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Young People Disproportionately Represented in Increased Private Insurance Claims for Mental Health Diagnoses, 10-Year Study Finds

FAIR Health Study Reveals Pediatric Share of Major Depressive Disorder Claim Lines Grew From 15% in 2007 to 23% in 2017

Overall, Opioid Dependence Claim Lines Across All Age Groups Collectively Fell 50% From 2015 to 2017

Children and young adults under the age of 23 were disproportionately represented in the increase in private insurance claim lines (a claim line is an individual procedure or service listed on an insurance claim) with mental health diagnoses from 2007 to 2017, according to a new white paper from FAIR Health, a national, independent, nonprofit organization dedicated to bringing transparency to health care costs and health insurance information.

At a time of widespread concern about evidence of a nationwide increase in behavioral health disorders, including both mental health and substance use disorders, FAIR Health drew on data from its database of over 28 billion private healthcare claim records—the largest in the country—to analyze behavioral health trends and patterns in the decade from 2007 to 2017. That period spans the time prior to and after the passage of the Paul Wellstone and Pete Domenici Mental Health Parity and Addiction Equity Act of 2008, which required a plan's coverage for behavioral health treatment to be at parity with its coverage for medical-surgical treatment.

Among the findings are the following:

• Claim lines with behavioral health diagnoses increased 108% as a percentage of all medical claim lines from 2007 to 2017.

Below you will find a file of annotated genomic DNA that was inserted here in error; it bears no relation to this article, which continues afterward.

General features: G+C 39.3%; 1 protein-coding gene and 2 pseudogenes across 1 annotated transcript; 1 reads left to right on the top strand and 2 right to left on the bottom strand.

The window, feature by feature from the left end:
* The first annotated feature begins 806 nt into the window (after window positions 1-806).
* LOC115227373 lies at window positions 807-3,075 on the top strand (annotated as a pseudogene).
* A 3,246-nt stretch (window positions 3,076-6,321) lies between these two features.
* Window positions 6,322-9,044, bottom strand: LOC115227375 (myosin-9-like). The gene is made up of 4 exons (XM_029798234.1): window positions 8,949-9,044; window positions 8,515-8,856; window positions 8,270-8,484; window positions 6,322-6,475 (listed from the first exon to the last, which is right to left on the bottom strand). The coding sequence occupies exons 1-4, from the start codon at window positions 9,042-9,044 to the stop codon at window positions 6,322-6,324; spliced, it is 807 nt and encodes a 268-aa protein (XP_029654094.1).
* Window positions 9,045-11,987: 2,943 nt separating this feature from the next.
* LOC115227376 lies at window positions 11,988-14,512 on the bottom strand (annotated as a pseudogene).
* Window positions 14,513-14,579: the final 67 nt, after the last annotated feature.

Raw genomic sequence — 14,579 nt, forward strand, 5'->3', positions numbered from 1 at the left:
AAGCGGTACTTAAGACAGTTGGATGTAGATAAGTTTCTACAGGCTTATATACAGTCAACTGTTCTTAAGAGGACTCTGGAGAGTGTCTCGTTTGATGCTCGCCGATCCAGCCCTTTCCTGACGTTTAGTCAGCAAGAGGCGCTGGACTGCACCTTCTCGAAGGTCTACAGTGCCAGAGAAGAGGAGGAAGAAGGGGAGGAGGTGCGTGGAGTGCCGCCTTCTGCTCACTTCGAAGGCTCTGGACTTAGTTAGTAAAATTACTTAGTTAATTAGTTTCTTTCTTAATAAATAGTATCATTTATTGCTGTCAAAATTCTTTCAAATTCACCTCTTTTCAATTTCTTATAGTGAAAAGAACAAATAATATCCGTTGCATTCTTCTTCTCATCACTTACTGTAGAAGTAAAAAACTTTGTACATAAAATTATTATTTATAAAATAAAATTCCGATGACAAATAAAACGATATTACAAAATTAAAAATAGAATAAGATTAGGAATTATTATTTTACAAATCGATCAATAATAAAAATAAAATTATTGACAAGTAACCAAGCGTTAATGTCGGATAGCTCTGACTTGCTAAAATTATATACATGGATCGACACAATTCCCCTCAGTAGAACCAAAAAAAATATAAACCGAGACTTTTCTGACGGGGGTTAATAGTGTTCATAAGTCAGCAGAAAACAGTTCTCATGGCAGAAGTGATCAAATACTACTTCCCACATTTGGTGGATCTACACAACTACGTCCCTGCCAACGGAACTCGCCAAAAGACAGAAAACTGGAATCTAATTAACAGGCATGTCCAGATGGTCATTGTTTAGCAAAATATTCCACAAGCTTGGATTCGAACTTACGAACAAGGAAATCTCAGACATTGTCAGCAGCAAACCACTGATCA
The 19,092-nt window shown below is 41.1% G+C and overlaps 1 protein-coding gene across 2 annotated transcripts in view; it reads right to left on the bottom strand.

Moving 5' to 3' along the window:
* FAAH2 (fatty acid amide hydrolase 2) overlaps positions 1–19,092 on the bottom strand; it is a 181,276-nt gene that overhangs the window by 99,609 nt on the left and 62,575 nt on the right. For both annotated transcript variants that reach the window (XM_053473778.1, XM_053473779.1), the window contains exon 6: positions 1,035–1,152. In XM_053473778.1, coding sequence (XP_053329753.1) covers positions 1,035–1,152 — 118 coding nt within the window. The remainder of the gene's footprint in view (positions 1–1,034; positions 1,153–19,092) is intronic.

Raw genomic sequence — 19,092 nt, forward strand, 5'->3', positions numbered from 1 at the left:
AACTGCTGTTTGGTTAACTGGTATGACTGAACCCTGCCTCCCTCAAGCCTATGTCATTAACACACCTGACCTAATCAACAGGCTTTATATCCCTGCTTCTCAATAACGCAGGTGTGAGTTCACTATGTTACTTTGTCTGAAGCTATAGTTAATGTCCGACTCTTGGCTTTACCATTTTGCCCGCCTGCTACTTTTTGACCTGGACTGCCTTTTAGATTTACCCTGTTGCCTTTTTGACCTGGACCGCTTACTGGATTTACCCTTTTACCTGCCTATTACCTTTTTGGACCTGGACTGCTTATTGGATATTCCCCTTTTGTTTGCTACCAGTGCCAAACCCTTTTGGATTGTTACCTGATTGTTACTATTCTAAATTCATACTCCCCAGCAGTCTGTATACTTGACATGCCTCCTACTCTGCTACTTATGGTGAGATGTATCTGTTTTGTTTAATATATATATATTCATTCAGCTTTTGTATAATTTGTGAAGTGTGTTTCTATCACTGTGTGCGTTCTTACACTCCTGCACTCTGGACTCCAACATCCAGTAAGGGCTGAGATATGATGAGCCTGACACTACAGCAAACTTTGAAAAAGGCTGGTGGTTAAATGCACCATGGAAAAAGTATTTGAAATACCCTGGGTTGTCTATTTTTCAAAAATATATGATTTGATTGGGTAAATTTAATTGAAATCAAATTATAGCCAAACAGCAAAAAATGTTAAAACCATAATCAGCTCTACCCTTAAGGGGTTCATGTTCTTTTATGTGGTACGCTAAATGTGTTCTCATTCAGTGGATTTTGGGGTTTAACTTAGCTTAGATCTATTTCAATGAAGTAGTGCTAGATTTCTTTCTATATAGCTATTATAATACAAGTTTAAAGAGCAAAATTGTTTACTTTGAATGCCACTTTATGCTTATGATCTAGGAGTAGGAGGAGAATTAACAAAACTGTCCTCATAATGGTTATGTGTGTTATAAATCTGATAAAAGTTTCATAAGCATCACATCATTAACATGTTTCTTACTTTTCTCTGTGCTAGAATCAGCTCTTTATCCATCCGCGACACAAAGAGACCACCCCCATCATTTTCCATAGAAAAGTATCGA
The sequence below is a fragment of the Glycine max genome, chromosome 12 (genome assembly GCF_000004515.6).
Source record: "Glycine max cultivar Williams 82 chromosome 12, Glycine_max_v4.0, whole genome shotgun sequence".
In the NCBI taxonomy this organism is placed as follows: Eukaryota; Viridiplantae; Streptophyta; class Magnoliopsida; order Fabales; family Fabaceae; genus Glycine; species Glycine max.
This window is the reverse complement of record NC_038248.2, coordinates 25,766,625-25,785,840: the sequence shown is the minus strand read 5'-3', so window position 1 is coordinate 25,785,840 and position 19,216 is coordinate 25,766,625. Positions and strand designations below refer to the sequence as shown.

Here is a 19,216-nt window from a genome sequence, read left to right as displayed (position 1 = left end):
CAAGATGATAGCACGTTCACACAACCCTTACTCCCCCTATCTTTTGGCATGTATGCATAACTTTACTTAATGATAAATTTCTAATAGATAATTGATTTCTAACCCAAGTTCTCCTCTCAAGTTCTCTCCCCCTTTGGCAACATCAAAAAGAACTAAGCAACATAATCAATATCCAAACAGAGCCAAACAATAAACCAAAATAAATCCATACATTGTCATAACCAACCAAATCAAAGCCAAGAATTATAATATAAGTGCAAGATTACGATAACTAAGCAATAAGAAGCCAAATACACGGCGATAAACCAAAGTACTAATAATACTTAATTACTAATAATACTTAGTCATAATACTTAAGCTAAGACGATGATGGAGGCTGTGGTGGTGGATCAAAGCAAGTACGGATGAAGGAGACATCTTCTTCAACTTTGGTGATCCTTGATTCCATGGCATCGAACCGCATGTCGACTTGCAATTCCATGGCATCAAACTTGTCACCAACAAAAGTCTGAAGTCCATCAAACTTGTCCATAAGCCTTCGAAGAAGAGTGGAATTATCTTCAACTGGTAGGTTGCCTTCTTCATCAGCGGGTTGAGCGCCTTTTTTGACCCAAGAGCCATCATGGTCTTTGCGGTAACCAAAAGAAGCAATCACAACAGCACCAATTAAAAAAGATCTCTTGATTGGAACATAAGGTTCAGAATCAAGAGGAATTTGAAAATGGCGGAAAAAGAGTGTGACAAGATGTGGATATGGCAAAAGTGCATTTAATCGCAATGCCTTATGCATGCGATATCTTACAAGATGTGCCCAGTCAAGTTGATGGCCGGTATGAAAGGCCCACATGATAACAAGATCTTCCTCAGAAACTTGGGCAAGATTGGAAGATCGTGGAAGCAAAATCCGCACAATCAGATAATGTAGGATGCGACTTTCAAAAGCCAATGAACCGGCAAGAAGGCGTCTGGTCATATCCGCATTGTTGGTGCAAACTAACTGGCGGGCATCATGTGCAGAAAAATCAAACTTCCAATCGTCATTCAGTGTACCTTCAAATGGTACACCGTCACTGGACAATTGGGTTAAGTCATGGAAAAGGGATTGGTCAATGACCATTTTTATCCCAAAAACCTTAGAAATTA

• In keeping with other researchers' findings that young people are bearing much of the burden of the increase in mental health disorders, FAIR Health found that the pediatric population (defined as ages 0–22, to include people of college age) was disproportionately represented in the increase in claim lines with mental health diagnoses in the period 2007–2017. For example:

• The pediatric share of claim lines for major depressive disorder increased from 15% to 23%.

• Claim lines for generalized anxiety disorder rose by greater percentages for individuals of college age (19–22) and high school age (14–18) than any adult group.

• For adjustment disorders, claim lines for young adults (ages 19–30, including college-age individuals) increased 78%—more than for any other age group.

• Opioid dependence claim lines increased overall 1,180% from 2007 to 2017—but fell 50% from 2015 to 2017.

• "Other stimulant dependence" (dependence on stimulants other than cocaine) was the substance use disorder with the greatest increase in claim lines from 2007 to 2017 (3,490%), despite constituting a relatively small percentage of all medical claim lines.

• From 2007 to 2017, claim lines associated with major depressive disorder and generalized anxiety disorder became more common by comparison to claim lines for all medical diagnoses in most parts of the country—except the South.

FAIR Health President Robin Gelburd comments: "At a time of change in the nation's behavioral health, we are pleased to use our unparalleled data repository to shed light on many aspects of both mental health and substance use disorders. Our study provides a strong foundation of key indicators of behavioral health services among the privately insured. We look forward to further studies that focus on the specific services rendered, the types of venues where patients seek care and the specialties of the health care professionals providing the services."

Source: FAIR Health